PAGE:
- Associated Press - Friday, June 26, 2015

COLUMBIA, S.C. (AP) - The U.S. Supreme Court’s ruling Friday that legalized same-sex marriage in all 50 states officially ended South Carolina Attorney General Alan Wilson’s defense of the state’s constitutional ban on gay marriage.

Wilson said the high court’s 5-4 ruling delivered a “devastating blow” to states’ rights under the Tenth Amendment.

“Unfortunately, this decision empowers federal judges to rewrite any law and overturn any vote of the people,” he said.

The high court’s ruling affected 14 states that now must stop enforcing their ban.

“We assumed that South Carolina would be the last state. It feels good that we weren’t at the end of the line this time,” said Susie Prueter with the Alliance for Full Acceptance in Charleston.

The first gay marriage licenses in South Carolina were issued Nov. 19, following a decision by the 4th U.S. Circuit Court of Appeals. State government agencies have been recognizing gay marriages since then.

But Wilson, a Republican who had just won re-election, vowed then to keep fighting. The only attorney general in the judicial circuit to do so, Wilson called it his duty to defend the state ban approved by voters in 2006.

State Democratic Party Chairman Jaime Harrison said the ruling means “love wins.”

“The Supreme Court ruled that love is love and that marriage is a right for all our brothers and sisters, friends and neighbors, everyone,” he said.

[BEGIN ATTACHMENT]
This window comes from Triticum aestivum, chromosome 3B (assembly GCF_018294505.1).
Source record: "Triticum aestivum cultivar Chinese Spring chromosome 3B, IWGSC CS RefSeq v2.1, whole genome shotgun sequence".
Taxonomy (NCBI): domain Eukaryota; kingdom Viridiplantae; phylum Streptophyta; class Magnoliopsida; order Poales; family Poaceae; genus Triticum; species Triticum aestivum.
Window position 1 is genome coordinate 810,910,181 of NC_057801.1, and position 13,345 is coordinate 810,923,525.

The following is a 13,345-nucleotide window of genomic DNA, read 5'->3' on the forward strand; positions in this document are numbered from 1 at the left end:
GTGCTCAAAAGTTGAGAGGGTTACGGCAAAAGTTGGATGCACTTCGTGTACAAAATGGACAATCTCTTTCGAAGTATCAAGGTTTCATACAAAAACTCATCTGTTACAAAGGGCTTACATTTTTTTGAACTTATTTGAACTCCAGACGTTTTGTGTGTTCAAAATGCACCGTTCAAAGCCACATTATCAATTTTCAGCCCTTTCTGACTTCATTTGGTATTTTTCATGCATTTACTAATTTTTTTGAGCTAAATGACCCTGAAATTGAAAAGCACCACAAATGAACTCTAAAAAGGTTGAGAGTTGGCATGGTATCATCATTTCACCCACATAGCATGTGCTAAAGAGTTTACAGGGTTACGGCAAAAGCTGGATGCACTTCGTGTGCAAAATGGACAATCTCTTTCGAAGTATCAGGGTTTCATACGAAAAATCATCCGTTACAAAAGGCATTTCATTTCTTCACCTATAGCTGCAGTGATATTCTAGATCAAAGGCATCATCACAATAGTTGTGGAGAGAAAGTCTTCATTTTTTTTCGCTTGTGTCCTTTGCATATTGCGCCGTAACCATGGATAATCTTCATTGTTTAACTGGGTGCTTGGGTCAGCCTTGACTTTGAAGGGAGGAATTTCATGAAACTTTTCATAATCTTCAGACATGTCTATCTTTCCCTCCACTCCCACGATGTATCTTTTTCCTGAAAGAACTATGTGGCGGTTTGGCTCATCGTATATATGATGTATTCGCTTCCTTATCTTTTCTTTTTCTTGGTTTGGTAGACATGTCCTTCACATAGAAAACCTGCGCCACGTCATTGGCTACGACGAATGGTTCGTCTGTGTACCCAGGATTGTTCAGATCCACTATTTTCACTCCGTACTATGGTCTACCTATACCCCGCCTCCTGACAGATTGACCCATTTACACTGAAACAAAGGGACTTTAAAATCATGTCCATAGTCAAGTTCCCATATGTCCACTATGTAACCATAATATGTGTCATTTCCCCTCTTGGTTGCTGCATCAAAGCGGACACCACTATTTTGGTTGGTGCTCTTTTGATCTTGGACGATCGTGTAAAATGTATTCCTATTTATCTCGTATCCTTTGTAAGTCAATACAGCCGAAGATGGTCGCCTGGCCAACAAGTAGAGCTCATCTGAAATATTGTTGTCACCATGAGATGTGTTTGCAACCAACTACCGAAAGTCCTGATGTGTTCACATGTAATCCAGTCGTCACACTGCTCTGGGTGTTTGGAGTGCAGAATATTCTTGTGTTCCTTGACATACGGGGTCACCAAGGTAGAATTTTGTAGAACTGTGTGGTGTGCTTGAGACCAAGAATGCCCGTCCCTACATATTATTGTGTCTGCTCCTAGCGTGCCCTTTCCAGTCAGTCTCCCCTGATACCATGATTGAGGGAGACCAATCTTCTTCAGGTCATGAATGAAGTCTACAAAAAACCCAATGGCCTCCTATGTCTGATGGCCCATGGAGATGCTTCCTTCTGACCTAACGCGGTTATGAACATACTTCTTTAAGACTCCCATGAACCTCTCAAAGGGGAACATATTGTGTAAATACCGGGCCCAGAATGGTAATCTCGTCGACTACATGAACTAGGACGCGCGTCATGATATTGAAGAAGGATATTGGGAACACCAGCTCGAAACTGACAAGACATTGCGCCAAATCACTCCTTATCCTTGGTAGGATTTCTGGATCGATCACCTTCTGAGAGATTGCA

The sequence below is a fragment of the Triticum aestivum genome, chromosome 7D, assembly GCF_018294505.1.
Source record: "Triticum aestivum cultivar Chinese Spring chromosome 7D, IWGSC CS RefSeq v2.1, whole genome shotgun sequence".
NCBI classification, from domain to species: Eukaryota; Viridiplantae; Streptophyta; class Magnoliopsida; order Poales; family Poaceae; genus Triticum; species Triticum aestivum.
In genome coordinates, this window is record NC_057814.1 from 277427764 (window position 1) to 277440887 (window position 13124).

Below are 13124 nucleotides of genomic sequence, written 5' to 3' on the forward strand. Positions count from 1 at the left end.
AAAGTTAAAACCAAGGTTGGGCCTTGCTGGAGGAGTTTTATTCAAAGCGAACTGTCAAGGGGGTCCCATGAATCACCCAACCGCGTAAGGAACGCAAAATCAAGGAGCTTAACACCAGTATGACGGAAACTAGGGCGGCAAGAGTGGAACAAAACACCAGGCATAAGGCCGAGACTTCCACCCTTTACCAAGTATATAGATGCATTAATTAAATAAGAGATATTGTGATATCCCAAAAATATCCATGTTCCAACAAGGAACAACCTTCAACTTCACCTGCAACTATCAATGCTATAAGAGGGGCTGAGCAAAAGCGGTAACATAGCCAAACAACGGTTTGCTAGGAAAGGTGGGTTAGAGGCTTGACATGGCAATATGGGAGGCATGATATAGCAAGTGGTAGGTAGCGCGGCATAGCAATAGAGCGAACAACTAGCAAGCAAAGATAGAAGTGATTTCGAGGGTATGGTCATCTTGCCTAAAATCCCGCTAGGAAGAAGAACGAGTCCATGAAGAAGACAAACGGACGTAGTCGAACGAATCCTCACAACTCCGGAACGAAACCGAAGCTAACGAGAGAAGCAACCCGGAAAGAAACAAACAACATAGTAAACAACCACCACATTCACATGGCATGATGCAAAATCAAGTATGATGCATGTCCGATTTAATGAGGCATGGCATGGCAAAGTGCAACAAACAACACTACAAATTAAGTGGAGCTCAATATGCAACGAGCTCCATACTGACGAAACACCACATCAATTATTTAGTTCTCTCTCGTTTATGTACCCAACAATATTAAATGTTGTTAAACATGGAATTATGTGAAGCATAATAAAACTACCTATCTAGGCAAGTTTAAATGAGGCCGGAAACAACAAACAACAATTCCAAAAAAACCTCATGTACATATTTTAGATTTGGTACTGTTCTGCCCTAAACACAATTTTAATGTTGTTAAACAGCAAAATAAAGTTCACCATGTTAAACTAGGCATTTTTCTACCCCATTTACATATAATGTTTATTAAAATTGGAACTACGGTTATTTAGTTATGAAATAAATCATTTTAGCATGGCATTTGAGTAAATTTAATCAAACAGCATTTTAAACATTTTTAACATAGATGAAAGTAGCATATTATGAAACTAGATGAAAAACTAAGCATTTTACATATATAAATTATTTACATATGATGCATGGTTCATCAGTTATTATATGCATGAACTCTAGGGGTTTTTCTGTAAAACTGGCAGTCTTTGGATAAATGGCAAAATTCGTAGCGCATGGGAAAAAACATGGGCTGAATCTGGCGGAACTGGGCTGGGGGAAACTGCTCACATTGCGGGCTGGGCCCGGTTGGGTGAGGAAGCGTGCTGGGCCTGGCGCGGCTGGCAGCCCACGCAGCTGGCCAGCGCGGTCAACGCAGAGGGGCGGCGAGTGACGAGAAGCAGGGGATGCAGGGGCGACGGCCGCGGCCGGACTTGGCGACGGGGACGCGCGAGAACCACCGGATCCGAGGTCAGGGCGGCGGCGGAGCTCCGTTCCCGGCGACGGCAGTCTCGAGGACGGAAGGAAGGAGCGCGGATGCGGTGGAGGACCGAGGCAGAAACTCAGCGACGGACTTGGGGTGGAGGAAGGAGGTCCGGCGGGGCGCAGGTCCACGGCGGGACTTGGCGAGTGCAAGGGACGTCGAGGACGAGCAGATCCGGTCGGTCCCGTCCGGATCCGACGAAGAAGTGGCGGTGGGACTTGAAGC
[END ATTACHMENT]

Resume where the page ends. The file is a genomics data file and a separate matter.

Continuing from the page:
The Episcopal Diocese of South Carolina issued a statement Friday making clear its churches will not perform same-sex weddings.

“While the Supreme Court may be changing the civil definition of marriage, it has no authority over holy matrimony and the church’s blessing of the union between husband and wife,” it read.

It’s unclear how many same-sex marriage licenses have been issued statewide over the last seven months.

In Charleston County, home to a city that’s a top tourist and wedding destination, 219 same-sex marriage licenses have been issued, according to that county’s probate court office. It was the first court to issue same-sex licenses. Other county probate courts contacted Friday said they don’t track that information.

On Nov. 20, the state’s Public Employee Benefit Authority notified public employees that benefits - health, dental, vision and life insurance - were being extended to the spouses and children of same-sex couples. An agency spokeswoman said Friday it could not be immediately determined how many additional people have been enrolled as a result.

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